• Education – He donated land for educational institutions and also worked for the education of girls and women.
  • He founded the Native School of Bombay, which was renamed 1st as the Bombay Native Institution, and then as the Board of Education which finally evolved into the prestigious Elphinstone College.
  • He suggested to name the 1st medical college of Mumbai after the Sir Robert Grant, the erstwhile Governor of Bombay who tried to establish medical institution in the then Bombay

Grant Medical College in Mumbai is one of the oldest medical institutions in South Asia.

  • Architecture – One among the wealthy donors who helped promote Dr Bhau Daji Lad Museum in Byculla.
  • The Bhawani Shankar Temple near Nana Chowk was his tribute to his late mother Bhawanibai Murkute.
  • He also built a Ram temple.
  • Railways – He was a committee member that gave impetus to India’s 1st train which ran between Boribunder and Thane (34 km) in 1853.

Reference

The Indian Express| Efforts to recognize Nana Jagannath Shankarseth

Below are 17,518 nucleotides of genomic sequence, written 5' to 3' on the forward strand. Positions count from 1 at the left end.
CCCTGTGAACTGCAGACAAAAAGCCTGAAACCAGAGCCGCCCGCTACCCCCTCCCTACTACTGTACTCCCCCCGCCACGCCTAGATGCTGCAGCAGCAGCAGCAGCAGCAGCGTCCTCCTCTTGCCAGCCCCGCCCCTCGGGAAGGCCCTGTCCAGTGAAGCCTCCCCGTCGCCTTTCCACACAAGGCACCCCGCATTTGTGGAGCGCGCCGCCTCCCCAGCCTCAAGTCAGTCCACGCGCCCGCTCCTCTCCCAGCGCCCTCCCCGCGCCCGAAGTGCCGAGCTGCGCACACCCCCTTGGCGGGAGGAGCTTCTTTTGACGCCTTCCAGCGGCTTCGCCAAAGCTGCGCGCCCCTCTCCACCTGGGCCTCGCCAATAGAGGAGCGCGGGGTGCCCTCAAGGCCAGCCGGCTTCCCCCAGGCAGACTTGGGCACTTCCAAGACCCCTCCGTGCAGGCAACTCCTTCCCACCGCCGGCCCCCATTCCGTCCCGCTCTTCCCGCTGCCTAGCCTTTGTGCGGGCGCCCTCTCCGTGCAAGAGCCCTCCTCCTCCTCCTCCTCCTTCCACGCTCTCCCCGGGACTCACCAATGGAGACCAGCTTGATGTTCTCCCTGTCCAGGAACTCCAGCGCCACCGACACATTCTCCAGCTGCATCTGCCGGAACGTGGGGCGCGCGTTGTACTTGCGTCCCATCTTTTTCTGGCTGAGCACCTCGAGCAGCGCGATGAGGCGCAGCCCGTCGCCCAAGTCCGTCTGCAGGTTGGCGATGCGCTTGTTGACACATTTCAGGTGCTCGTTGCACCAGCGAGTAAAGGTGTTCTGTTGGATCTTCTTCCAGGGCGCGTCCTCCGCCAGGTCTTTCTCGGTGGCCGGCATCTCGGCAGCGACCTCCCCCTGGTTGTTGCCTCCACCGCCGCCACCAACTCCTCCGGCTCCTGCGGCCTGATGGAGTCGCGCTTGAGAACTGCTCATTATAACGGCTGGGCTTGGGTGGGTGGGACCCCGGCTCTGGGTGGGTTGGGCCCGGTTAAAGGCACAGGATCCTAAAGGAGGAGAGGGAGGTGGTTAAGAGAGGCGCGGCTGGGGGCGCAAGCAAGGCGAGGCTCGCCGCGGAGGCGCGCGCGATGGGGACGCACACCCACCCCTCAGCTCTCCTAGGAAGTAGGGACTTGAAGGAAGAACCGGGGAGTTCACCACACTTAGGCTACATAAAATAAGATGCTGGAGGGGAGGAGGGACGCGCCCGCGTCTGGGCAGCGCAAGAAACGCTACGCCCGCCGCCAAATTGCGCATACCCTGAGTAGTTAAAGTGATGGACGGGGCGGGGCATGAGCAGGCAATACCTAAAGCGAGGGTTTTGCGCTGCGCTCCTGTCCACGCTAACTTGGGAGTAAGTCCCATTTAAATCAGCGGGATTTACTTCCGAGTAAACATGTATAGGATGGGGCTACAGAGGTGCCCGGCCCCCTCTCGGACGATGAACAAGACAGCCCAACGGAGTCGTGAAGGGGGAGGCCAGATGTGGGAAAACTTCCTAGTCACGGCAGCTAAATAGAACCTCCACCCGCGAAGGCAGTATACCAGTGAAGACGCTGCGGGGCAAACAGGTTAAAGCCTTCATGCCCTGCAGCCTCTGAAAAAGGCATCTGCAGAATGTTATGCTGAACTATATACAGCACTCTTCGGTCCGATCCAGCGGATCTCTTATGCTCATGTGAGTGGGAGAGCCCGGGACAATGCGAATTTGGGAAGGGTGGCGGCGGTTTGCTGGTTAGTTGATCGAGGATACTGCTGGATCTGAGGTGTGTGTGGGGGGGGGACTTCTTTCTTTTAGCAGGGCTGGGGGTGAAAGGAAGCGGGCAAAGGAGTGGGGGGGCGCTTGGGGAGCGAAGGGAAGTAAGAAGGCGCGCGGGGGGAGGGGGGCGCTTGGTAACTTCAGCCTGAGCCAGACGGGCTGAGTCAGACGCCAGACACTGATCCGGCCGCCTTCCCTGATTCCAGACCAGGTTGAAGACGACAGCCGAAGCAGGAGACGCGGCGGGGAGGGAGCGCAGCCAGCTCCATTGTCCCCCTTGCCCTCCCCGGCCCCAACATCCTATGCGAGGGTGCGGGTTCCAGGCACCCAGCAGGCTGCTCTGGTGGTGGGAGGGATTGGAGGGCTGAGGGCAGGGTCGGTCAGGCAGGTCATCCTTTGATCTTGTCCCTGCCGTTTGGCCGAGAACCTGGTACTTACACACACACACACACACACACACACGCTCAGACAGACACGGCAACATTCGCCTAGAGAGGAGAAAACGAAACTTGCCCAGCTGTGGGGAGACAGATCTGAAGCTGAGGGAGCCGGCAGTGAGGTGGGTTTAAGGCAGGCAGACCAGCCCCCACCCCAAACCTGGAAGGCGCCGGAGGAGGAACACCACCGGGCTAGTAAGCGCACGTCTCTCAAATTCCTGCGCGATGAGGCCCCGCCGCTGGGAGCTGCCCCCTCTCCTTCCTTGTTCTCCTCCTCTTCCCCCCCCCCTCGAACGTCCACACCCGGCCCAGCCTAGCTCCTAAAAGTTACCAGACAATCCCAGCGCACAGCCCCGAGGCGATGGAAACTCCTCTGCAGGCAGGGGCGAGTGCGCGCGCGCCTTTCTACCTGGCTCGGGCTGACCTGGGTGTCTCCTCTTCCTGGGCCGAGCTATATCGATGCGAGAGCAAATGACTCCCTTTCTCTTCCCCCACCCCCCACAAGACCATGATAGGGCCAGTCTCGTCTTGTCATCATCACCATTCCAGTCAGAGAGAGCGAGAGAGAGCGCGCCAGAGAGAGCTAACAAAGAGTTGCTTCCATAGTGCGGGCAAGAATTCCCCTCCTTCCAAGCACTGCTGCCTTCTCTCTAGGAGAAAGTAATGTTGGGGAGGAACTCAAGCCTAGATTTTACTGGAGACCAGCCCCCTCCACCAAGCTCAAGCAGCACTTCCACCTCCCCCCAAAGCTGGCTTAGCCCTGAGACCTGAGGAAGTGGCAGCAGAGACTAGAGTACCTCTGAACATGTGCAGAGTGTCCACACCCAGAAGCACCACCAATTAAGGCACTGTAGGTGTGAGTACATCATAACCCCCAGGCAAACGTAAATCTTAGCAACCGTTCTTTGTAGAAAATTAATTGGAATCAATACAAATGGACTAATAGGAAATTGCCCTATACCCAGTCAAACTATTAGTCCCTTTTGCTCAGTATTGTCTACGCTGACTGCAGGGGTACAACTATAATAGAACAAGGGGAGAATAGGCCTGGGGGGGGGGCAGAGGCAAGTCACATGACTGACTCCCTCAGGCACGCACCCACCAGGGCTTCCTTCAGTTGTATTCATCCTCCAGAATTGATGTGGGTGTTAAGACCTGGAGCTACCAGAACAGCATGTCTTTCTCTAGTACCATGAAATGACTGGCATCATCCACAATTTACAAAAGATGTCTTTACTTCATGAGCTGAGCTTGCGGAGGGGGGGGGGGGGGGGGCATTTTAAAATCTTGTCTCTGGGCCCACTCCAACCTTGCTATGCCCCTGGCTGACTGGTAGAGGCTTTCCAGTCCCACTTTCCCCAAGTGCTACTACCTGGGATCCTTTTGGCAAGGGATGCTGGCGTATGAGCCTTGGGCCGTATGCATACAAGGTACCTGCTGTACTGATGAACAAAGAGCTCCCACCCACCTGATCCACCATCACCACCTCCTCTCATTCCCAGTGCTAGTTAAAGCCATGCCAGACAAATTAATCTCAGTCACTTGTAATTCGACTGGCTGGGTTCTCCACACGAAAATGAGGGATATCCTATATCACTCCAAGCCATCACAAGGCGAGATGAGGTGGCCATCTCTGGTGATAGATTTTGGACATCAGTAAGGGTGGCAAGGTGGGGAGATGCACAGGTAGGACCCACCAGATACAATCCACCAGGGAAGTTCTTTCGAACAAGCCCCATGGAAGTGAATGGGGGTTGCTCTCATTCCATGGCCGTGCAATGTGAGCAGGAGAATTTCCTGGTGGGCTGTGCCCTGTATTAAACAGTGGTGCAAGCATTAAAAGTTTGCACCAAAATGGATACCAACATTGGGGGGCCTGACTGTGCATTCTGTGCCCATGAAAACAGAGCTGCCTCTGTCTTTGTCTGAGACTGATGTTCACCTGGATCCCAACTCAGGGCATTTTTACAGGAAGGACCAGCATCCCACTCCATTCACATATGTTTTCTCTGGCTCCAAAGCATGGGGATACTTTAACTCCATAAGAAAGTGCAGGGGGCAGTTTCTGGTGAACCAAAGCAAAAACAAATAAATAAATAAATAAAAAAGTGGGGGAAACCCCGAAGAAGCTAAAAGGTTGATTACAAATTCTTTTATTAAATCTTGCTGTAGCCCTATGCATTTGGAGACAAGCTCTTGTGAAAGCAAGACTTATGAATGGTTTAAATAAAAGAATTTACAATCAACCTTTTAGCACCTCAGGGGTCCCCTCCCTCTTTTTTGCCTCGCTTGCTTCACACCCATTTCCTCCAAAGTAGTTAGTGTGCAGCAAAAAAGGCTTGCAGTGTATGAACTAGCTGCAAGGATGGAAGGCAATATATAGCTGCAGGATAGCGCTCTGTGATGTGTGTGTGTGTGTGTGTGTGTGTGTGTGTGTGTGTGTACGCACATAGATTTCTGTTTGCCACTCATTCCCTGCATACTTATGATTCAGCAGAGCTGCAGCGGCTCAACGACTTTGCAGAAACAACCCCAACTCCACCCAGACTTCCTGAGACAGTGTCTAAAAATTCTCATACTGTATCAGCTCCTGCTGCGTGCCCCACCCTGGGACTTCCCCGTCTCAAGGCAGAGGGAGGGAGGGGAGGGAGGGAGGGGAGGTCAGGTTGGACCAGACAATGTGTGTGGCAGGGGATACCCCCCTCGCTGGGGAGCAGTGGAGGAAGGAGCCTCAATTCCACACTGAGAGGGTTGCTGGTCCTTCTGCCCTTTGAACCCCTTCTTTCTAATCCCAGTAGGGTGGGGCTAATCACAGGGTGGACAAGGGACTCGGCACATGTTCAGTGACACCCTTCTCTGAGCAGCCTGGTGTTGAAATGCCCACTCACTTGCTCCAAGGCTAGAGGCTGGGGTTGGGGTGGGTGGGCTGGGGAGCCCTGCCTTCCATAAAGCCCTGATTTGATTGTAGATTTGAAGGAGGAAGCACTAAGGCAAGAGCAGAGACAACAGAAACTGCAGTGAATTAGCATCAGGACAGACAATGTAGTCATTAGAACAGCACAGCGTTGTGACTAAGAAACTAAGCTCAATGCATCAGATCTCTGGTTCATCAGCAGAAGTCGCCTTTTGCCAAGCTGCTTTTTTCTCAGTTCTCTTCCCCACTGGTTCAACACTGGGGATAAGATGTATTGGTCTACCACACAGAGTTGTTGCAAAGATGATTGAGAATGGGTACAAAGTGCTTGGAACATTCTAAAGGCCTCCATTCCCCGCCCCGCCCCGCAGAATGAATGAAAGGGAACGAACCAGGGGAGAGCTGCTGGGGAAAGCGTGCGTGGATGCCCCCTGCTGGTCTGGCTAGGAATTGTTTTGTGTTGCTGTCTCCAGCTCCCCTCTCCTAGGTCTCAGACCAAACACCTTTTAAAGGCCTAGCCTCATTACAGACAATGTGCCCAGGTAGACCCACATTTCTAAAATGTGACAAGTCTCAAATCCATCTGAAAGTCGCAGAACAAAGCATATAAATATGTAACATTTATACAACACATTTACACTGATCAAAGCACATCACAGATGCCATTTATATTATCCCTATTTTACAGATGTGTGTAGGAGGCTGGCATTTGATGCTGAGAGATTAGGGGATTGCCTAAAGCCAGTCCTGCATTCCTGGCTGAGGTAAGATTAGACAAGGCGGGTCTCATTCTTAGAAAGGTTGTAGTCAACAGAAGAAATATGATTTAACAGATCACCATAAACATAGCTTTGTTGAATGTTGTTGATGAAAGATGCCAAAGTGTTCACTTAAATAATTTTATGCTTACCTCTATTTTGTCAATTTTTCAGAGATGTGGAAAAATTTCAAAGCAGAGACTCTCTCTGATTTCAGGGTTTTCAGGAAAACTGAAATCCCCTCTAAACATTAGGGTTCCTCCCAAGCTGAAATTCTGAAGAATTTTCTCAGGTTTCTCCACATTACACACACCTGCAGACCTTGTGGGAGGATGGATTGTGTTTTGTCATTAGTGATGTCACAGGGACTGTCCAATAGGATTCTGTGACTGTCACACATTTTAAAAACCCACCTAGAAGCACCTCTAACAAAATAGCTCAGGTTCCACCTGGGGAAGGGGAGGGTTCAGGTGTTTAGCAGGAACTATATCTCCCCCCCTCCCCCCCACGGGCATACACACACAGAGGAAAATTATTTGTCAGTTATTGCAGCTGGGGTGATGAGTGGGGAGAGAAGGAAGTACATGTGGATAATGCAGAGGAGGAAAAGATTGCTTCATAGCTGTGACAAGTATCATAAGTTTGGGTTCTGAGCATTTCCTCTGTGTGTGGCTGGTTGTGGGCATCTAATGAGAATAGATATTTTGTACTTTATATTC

World Monuments Fund (WMF)

Conservationists to propose Kazhuveli watershed region for nomination to World Monuments Fund Watch 2025.

World Monuments Fund Watch 2025 is a nomination-based programme that connects local heritage preservation to global awareness and action.

  • A leading independent organization devoted to enrich people’s lives and build mutual understanding across cultures and communities.
  • Established in – 1965
  • Aim – To conserving the world's irreplaceable treasures like architectural and cultural sites that span the history of human civilization.
  • Headquartered in – New York, USA
  • Offices and affiliates in – Cambodia, France, India, Peru, Portugal, Spain and the UK.
  • Partners – Local communities, funders, and governments.